#21  
Old 12-11-12, 06:07 PM
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Is having a split bus advantageous
The only advantage I can think of went to the original electrician who bought a cheap panel.
 
  #22  
Old 12-12-12, 06:39 PM
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Split bus panels allowed the use of cheaper two pole breakers instead of the more expensive main breakers. As Ray said these panels properly wired, fell under the 6 throw of the hand to be the disconnect means.
 
  #23  
Old 12-17-12, 12:00 PM
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**Sorry, I lost DSL from Friday morning until this morning**

Not sure if I mentioned this but the other side of this Cutler Hammer panel contains the meter from the power company. I've never understood why this panel didn't have a main breaker/breakers but perhaps you answered it...cheaper panel. I'm dealing with Eaton right now trying to figure out if they offer a panel the same physical size with mains. I sure wish I could have started this before copper prices went through the roof. As a matter of fact, I’m dealing with the same issue installing tank less water heaters right now also.
 
  #24  
Old 12-17-12, 12:14 PM
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I've never understood why this panel didn't have a main breaker/breakers but perhaps you answered...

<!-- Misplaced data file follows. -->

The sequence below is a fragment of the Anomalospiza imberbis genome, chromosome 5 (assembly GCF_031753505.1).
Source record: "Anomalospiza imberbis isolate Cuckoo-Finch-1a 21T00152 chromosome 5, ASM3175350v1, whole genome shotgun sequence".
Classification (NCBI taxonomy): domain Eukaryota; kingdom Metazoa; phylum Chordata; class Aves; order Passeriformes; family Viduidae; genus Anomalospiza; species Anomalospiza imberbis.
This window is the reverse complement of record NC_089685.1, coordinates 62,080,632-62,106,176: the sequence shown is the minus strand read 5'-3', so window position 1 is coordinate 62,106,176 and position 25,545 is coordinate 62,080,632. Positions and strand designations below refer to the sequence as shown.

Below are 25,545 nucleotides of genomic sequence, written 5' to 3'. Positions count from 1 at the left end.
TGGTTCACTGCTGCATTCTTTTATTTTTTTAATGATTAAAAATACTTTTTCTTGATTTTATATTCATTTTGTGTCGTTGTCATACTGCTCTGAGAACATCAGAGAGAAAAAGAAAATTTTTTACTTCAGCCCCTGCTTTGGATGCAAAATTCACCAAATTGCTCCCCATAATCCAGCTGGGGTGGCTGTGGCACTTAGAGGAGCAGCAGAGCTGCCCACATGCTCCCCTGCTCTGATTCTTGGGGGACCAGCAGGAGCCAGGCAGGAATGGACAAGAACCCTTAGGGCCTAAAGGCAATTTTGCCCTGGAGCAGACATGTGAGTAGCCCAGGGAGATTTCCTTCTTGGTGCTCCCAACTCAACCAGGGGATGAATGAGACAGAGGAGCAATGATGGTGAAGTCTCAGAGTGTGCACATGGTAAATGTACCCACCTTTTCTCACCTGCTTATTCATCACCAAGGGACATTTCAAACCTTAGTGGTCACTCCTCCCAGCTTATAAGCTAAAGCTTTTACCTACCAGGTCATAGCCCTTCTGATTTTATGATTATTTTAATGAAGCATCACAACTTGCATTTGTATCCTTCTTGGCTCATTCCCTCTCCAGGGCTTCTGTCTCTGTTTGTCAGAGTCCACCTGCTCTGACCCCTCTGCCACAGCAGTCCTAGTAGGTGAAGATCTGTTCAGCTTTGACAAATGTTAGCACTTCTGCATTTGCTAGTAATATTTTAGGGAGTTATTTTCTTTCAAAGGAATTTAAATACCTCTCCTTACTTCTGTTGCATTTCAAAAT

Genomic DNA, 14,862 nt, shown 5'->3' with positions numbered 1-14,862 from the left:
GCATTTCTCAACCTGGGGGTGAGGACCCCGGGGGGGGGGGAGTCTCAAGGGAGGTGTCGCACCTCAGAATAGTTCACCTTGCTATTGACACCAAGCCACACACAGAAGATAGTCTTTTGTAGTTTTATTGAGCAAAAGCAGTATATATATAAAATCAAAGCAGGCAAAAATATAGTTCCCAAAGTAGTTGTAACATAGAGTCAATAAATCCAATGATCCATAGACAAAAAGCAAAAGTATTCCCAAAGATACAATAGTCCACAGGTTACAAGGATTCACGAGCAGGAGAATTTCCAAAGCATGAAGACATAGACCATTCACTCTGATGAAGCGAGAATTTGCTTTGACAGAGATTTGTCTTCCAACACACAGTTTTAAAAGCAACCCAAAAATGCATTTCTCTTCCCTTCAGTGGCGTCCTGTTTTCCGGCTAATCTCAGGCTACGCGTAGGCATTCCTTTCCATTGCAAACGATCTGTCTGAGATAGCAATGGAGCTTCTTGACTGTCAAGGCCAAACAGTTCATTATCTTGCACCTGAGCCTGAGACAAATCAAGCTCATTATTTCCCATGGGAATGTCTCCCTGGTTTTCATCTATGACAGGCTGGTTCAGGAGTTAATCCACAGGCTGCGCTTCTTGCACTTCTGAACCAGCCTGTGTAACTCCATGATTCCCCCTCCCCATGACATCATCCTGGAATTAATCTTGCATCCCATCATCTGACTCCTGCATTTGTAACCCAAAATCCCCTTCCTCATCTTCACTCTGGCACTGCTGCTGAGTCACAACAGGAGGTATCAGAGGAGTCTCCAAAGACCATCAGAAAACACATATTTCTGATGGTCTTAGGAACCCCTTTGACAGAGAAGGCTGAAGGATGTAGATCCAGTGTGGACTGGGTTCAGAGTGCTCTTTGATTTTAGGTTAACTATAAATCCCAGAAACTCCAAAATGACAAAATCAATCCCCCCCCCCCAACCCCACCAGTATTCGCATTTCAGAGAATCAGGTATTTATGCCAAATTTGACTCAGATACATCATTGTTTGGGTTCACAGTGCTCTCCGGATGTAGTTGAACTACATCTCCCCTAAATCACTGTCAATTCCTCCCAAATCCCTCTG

But the reason isn't so much cheaper as it was within code. A main breaker was not needed because the panel could be shut down in six throws. There was a time when almost all residential panels had six breaker positions or less and no main breaker. The introduction of split bus for residential enabled adding more circuits without violating the six throw rule.
 
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Old 12-17-12, 12:20 PM
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the other side of this Cutler Hammer panel contains the meter from the power company.
What do you mean by "the other side?" In your picture, it appears that the power from the meter enters through a nipple or other fitting at the lower left corner of the mounting plate for the ungrounded buses.

I'm dealing with Eaton right now trying to figure out if they offer a panel the same physical size with mains.
Two questions:
  1. Why do you want or need it to be the same physical size?
  2. Where are you located; are you in the US? ("Mains" is a term usually used in Europe.)
 
  #26  
Old 12-17-12, 12:23 PM
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I've never understood why this panel didn't have a main breaker/breakers but perhaps you answered it...cheaper panel.
To add to what Ray said, split-bus panels were a transitional technology between the early, small panels and the large panels with 32 or more spaces that we install today.
 
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Old 12-17-12, 12:46 PM
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Even if you needed to changed the feeder into the panel you are not looking a a great cost. You could also use aluminum to cut the cost.